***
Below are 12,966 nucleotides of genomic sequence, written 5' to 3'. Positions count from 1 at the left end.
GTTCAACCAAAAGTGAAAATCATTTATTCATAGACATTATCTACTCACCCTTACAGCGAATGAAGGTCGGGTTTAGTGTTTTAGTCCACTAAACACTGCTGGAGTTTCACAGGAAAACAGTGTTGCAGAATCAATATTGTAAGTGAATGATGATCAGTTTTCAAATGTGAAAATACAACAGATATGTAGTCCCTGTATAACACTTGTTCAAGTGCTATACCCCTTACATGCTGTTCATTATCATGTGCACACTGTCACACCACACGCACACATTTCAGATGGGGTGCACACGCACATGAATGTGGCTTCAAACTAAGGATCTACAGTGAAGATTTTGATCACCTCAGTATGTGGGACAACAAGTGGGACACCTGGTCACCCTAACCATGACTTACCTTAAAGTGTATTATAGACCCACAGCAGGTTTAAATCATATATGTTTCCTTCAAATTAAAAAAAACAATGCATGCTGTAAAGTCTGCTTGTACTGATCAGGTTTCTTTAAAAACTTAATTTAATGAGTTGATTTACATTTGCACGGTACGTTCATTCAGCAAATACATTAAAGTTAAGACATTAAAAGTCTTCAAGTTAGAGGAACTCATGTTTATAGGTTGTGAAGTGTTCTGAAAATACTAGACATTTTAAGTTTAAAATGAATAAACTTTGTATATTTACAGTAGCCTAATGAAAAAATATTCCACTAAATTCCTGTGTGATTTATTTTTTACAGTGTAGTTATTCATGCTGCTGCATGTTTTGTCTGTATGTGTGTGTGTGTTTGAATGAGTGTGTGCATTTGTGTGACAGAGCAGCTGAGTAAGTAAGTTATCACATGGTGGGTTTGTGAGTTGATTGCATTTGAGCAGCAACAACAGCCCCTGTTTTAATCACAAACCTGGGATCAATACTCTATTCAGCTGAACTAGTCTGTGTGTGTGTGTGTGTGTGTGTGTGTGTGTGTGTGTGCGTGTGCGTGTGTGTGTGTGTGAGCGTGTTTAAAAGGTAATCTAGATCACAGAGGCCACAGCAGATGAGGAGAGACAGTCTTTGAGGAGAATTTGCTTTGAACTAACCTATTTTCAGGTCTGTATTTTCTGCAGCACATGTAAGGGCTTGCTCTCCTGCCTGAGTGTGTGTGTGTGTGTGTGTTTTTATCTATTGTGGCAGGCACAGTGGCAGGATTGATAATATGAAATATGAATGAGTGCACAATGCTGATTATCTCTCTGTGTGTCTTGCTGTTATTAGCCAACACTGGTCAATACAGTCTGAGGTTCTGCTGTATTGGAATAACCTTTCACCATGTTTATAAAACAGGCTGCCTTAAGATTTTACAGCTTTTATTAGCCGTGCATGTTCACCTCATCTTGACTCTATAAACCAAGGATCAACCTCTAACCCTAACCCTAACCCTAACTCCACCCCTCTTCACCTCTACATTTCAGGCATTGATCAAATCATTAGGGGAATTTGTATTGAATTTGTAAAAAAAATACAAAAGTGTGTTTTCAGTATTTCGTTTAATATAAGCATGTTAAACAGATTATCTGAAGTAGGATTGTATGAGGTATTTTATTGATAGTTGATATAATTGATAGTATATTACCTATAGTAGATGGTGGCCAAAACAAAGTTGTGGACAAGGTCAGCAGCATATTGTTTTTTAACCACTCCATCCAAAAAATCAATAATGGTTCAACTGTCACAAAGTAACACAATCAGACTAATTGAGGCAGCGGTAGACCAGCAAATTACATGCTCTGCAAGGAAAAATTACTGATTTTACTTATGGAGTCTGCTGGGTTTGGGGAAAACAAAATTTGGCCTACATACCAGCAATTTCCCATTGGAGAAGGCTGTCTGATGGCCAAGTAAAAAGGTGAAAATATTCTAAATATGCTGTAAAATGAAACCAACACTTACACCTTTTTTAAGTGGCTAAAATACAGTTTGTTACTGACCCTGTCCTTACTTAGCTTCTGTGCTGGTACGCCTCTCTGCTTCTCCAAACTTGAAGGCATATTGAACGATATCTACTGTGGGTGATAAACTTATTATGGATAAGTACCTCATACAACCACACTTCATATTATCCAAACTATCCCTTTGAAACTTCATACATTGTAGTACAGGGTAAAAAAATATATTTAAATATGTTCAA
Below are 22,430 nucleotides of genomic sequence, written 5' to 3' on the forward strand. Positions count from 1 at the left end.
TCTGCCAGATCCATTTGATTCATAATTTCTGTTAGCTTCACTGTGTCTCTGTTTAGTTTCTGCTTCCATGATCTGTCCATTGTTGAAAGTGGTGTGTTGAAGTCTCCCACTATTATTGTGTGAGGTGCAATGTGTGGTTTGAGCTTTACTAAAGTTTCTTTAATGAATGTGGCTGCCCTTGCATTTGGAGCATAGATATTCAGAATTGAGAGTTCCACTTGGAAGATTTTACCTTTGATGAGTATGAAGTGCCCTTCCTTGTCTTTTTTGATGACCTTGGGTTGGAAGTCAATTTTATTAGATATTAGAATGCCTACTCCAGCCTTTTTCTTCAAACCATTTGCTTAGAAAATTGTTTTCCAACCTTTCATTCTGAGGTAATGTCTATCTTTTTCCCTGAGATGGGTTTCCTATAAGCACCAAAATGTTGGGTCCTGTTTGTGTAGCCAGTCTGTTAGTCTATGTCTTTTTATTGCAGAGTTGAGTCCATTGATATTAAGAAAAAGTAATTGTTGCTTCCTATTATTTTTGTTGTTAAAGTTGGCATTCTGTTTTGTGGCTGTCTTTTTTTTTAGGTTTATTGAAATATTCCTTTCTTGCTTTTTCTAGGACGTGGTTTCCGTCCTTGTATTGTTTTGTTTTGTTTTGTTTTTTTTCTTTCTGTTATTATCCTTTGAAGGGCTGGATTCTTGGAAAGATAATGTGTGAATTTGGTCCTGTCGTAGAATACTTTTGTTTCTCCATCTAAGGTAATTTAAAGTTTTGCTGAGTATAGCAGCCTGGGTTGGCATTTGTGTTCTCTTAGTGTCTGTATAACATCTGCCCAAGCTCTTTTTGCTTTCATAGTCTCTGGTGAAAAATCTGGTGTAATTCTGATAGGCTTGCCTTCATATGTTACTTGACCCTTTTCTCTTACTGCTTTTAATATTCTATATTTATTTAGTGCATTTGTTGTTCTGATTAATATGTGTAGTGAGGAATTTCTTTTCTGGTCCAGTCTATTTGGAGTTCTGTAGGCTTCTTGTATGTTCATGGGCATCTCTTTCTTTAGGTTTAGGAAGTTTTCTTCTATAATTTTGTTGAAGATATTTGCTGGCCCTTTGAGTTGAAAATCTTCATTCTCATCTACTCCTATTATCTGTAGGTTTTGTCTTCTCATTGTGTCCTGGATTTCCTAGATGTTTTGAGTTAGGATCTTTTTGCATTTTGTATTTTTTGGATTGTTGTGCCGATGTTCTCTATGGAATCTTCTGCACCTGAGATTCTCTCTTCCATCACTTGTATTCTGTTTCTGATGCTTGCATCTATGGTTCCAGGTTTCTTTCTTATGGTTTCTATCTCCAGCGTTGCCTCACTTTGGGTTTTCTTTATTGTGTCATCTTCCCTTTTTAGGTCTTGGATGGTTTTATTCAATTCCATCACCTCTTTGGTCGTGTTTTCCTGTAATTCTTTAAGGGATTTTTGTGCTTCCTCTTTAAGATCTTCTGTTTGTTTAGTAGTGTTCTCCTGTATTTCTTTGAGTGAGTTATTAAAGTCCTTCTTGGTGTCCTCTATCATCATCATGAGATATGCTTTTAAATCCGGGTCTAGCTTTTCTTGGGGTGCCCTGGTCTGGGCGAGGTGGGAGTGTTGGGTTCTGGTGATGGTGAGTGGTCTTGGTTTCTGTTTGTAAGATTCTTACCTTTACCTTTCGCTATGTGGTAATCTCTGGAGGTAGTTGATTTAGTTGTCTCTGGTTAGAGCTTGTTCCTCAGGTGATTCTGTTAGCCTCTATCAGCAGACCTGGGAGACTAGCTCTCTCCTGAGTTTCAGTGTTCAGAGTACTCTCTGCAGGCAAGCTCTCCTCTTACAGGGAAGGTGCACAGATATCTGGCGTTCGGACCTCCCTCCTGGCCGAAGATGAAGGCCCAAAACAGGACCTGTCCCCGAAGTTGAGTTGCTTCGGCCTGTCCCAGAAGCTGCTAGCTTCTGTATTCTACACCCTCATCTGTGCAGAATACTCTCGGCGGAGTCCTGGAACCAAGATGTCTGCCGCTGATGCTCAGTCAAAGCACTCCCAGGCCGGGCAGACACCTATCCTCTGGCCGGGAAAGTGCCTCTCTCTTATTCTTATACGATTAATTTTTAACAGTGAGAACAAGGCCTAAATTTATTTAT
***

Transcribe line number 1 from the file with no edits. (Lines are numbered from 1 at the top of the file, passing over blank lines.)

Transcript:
Below are 12,966 nucleotides of genomic sequence, written 5' to 3'. Positions count from 1 at the left end.